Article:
pylauncher How to run different python versions in cmd

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How can I configure windows command dialog to run different python versions in it? For example when I type python2 it runs python 2.7 and when I type python3 it runs python 3.3? I know how to configure environment variables for one version but two? I mean something like Linux terminal.

Answer #1

Python 3.3 introduces Python Launcher for Windows that is installed into c:\Windows\ as py.exe and pyw.exe by the installer. The installer also creates associations with .py and .pyw. Then add #!python3 or #!python2 as the first lline. No need to add anything to the PATH environment variable.

Update: Just install Python 3.3 from the official It will add also the launcher. Then add the first line to your script that has the .py extension. Then you can launch the script by simply typing the on the cmd line, od more explicitly by py, and also by double clicking on the scipt icon.

The py.exe looks for C:\PythonXX\python.exe where XX is related to the installed versions of Python at the computer. Say, you have Python 2.7.6 installed into C:\Python27, and Python 3.3.3 installed into C:\Python33. The first line in the script will be used by the Python launcher to choose one of the installed versions. The default (i.e. without telling the version explicitly) is to use the highest version of Python 2 that is available on the computer.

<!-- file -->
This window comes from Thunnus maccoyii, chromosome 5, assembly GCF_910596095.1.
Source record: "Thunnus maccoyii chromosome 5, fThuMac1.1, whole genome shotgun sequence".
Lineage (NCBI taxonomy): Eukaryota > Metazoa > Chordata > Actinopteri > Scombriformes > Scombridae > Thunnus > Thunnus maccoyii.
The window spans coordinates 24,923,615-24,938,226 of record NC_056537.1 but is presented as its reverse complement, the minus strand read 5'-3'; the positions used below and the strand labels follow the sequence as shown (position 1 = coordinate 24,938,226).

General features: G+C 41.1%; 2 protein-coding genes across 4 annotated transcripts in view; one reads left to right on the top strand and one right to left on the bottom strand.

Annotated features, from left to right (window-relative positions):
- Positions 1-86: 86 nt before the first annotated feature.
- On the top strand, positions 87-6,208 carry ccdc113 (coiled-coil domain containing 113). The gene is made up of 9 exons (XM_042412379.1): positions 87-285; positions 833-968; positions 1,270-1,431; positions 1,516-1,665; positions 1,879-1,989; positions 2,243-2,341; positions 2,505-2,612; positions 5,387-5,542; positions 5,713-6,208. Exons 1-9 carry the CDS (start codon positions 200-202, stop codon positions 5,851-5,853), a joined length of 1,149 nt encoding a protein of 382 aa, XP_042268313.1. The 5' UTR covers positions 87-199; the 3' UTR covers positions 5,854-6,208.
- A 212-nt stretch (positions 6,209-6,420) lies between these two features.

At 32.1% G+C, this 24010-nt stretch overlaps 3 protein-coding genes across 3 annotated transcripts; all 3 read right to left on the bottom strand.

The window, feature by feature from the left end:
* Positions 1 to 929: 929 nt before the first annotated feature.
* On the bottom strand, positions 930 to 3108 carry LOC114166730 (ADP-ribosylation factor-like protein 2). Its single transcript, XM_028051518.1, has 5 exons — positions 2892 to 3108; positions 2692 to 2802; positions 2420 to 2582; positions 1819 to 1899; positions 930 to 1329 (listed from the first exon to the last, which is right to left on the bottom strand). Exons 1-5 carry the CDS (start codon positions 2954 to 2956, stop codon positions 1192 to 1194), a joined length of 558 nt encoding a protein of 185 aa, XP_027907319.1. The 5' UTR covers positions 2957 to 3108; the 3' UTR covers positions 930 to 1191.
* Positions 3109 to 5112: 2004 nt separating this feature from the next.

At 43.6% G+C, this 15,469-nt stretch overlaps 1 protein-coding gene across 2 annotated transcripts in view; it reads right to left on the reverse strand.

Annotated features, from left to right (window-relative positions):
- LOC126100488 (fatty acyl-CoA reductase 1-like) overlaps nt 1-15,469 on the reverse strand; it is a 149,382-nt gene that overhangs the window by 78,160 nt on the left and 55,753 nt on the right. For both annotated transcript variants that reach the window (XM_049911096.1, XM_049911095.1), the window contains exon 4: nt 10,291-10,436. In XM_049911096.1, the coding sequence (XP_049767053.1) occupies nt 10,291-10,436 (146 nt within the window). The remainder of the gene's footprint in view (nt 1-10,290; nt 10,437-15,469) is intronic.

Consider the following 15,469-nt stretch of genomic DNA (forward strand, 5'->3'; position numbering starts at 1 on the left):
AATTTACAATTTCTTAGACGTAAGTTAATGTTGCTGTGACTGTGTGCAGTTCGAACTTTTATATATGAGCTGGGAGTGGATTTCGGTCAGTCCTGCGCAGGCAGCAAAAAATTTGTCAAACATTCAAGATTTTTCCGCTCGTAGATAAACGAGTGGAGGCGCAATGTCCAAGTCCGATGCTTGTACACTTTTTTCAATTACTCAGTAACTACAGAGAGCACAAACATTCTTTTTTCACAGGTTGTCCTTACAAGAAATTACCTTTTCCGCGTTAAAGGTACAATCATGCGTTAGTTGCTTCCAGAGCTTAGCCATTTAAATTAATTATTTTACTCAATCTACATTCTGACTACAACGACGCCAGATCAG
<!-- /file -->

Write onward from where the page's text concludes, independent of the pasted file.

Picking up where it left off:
Answer #2

I also met the case to use both python2 and python3 on my Windows machine. Here's how i resolved it:

  1. download python2x and python3x, installed them.
  2. add C:\Python35;C:\Python35\Scripts;C:\Python27;C:\Python27\Scripts to environment variable PATH.
  3. Go to C:\Python35 to rename python.exe to python3.exe, also to C:\Python27, rename python.exe to python2.exe.
  4. restart your command window.
  5. type python2, or python3 in command line to switch the version you like.

Answer #3

I would suggest using the Python Launcher for Windows utility that was introduced into Python 3.3. You can manually download and install it directly from the author's website for use with earlier versions of Python 2 and 3.

Regardless of how you obtain it, after installation it will have associated itself with all the standard Python file extensions (i.e. .py, .pyw, .pyc, and .pyo files). You'll not only be able to explicitly control which version is used at the command-prompt, but also on a script-by-script basis by adding Linux/Unix-y shebang #!/usr/bin/env pythonX comments at the beginning of your Python scripts.